Alrighty! So, this poem is dedicated to Aamori, who wanted me to write a poem containing two Greek Gods, Hypnos and Morpheus. :) She requested it awhile back, so sorry that it's taken so long... :( If anybody else would like me to write a short poem for them, PM me, and I'd be more than happy to do it. Helps with my writer's block. Lol...
I hope that this is to your liking, Aamori. :D
Father and Son;
God of Sleep and the Shaper of Dreams.
Living together; constant companions.
Sleep is required, and with it, so are Dreams;
They tease and taunt you, flatter your senses
Into thinking what you own is no longer enough.
They crush with guilt; an autonomic conscience
Ticking like a metronome,
Reminding you of every wrong you have not yet righted.
They steal away hope, and they take joy in your loss;
Your sorrow and despair, until you are
Just a mere shadow of your former self.
Hypnos and Morpheus—
Merciless, they are, the pair of them.
Smirking, laughing, rejoicing at the damage
They've caused in such a
Fragile, weakened thing
We call a heart.
Here's something interesting that I looked up to see what Morpheus and Hypnos were all about... :P It's rather long, so... Yeah. :P
`Somnus, quietest of the gods, Somnus, peace of all the world, balm of the soul, who drives care away, who gives ease to weary limbs after the hard day's toil and strength renewed to meet the morrow's tasks, bid now thy Dreams, whose perfect mimicry matches the truth, in Ceyx's likeness formed appear in Trachis to Alcyone and feign the shipwreck and her dear love drowned. So Juno [Hera] orders.' Then, her task performed, Iris departed, for she could no more endure the power of Somnus, as drowsiness stole seeping through her frame, and fled away back o'er the arching rainbow as she came. The father Somnus chose from among his sons, his thronging thousand sons, one who in skill excelled to imitate the human form; Morpheus his name, than whom none can present more cunningly the features, gait and speech of men, their wonted clothes and turn of phrase….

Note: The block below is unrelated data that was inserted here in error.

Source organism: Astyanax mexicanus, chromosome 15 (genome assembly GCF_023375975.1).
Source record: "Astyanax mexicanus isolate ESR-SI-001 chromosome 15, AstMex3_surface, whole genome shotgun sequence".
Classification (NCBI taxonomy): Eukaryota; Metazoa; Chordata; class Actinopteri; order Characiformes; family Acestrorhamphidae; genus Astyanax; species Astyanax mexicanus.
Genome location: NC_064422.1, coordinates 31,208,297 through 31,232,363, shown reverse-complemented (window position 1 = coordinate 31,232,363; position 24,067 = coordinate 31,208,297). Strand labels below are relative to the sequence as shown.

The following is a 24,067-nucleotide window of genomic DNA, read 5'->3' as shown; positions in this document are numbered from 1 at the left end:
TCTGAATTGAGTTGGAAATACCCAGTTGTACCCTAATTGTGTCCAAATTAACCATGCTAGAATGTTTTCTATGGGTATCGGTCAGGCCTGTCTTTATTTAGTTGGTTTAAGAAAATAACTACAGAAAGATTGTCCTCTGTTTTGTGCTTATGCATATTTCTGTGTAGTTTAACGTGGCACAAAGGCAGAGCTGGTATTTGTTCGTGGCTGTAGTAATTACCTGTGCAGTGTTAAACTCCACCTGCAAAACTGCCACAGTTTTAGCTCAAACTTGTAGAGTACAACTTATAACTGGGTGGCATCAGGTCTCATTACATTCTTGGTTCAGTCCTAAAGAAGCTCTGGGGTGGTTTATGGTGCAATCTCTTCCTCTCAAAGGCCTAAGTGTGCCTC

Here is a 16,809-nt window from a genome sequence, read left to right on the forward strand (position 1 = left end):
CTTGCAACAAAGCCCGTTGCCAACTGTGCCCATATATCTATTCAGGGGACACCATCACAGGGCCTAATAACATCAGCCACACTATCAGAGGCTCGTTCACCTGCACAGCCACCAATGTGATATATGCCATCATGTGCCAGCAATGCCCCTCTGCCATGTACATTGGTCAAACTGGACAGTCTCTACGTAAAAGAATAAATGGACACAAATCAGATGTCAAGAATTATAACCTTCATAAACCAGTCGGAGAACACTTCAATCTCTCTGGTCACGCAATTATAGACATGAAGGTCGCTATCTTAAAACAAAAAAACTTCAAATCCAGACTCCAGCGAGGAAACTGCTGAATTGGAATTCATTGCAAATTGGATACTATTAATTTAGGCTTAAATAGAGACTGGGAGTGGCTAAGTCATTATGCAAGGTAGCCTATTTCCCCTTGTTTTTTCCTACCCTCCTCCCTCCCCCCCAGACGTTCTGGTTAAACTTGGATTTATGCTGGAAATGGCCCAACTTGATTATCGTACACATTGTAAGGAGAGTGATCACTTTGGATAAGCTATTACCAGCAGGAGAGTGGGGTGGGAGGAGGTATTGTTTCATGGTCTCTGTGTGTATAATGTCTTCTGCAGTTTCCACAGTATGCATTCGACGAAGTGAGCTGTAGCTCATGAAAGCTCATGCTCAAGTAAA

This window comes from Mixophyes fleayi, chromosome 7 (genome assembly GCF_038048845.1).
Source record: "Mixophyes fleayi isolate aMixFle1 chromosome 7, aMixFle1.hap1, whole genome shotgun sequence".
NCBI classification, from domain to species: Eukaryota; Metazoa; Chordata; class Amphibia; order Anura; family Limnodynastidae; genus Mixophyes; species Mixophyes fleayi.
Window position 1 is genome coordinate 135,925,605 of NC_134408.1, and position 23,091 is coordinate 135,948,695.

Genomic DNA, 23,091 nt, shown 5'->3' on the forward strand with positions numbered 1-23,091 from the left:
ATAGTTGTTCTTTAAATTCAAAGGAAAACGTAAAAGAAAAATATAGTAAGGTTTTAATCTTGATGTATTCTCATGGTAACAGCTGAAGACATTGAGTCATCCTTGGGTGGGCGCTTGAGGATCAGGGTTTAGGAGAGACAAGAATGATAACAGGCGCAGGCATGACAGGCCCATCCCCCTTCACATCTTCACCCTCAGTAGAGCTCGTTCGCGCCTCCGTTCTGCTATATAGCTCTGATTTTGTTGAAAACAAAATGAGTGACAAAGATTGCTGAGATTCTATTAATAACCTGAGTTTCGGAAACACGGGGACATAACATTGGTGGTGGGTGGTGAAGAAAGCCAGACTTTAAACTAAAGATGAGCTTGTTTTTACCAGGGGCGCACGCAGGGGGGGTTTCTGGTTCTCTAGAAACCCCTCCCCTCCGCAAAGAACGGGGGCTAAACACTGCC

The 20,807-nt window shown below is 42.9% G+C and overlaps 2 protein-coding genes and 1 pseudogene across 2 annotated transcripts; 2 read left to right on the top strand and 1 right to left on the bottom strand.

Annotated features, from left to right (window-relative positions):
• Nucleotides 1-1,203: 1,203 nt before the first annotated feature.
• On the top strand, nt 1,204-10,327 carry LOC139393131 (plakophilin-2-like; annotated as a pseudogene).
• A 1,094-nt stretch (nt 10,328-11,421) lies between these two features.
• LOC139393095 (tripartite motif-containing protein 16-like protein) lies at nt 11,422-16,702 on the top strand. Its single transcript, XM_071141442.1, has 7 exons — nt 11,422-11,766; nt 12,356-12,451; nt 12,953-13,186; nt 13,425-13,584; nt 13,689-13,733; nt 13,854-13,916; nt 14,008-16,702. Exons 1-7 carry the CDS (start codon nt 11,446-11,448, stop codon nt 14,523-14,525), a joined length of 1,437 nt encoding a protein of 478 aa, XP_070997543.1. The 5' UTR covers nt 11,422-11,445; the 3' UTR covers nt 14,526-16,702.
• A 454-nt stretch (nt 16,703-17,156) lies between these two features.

Soon through the dewy dark on noiseless wings flew Morpheus and with brief delay arrived at Trachis town and, laying his wings aside, took Ceyx's [ghostly] form and face and, deathly pale and naked, stood beside the poor wife's bed. His beard was wet and from his sodden hair the sea-drips flowed; then leaning over her, weeping, he said : `Poor, poor Alcyone! Do you know me, your Ceyx? Am I changed in death? Look! Now you see, you recognize - ah! Not your husband but your husband's ghost. Your prayers availed me nothing. I am dead. Feed not your heart with hope, hope false and vain. A wild sou'wester in the Aegaeum sea, striking my ship, in its huge hurricane destroyed her. Over my lips, calling your name--calling in vain--the waters washed. These tidings no dubious courier brings, no vague report: myself, here, shipwrecked, my own fate reveal. Come, rise and weep! Put on your mourning! Weep! Nor unlamented suffer me to join the shadowy spirits of Tartaras (the Underworld).' So Morpheus spoke, spoke too in such a voice as she must think her husband's (and his tears she took for true), and used her Ceyx' gestures. Asleep, she moaned and wept and stretched her arms to hold him, but embraced the empty air. `Oh wait for me!' she cried, `Why haste away? I will come too.' Roused by her voice's sound and by her husband's ghost, now wide awake, she looked . . . but found him nowhere . . . She cried, `. . . He is dead, shipwrecked and drowned. I saw him, knew him, tried to hold him--as he vanished--in my arms. He was a ghost, but yet distinct and clear, truly my husband's ghost, though to be sure his face was changed, his shining grace was gone. Naked and deathly pale, with dripping hair, I saw him--woe is me!"
Excerpt from "The Ovid."
I've always imagined Hypnos and Morpheus to be a little cruel and mischievous. :P Don't know why, but that's just my personal preference. :) And, the above myth, just proves it! :P
Reviews are always appreciated and returned!
(Edited on: 8/22/10.)
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